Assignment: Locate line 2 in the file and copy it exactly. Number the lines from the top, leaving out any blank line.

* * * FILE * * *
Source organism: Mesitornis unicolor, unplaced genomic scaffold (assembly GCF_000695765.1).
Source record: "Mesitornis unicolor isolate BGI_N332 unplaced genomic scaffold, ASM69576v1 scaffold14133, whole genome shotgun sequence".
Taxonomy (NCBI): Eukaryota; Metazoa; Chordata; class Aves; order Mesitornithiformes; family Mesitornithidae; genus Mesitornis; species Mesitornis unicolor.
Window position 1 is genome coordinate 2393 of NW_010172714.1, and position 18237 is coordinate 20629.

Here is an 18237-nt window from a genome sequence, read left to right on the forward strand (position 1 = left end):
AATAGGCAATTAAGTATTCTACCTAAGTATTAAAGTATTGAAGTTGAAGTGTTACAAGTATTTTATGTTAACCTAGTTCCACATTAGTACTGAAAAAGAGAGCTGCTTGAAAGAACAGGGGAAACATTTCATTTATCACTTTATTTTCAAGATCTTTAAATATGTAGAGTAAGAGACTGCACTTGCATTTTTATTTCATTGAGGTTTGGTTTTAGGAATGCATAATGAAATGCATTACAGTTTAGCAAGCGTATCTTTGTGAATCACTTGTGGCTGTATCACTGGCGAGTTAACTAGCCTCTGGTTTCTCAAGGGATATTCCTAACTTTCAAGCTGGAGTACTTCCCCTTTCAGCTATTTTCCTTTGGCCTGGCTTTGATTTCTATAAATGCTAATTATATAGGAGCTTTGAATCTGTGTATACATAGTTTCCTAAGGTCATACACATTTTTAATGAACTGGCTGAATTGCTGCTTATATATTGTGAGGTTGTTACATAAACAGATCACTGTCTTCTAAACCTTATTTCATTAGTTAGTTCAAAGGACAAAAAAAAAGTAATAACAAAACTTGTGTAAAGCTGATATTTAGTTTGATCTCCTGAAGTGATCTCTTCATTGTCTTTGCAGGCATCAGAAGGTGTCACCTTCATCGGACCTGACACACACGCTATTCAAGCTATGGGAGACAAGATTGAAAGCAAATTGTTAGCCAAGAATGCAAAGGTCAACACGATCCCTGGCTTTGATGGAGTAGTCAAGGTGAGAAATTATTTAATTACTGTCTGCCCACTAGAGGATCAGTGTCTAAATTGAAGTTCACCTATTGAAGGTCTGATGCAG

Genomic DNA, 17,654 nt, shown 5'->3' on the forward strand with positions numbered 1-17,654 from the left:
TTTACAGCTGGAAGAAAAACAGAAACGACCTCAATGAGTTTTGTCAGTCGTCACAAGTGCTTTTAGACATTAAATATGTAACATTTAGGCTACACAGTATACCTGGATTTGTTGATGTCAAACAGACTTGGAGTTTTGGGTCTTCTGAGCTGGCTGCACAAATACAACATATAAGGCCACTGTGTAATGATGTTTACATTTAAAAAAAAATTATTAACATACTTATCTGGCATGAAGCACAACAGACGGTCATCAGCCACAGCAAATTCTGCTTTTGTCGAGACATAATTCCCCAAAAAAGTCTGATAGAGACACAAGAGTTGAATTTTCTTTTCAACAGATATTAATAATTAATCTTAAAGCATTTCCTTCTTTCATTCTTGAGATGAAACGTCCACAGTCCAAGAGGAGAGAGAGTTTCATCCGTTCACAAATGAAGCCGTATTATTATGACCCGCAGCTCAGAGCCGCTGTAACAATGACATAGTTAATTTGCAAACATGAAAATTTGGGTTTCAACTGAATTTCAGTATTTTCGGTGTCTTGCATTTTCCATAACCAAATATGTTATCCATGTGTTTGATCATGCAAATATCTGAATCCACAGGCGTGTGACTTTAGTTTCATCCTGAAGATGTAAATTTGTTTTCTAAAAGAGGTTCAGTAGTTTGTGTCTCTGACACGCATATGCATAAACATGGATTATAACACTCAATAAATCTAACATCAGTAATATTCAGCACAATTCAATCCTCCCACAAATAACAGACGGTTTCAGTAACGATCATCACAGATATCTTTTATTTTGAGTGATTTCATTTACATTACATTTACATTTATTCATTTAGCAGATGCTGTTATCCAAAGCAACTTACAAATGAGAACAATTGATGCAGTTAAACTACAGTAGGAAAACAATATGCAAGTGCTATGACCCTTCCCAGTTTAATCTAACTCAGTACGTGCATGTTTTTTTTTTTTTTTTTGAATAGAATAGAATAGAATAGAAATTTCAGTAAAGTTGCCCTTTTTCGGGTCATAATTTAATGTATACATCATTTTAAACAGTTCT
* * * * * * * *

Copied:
Source record: "Mesitornis unicolor isolate BGI_N332 unplaced genomic scaffold, ASM69576v1 scaffold14133, whole genome shotgun sequence".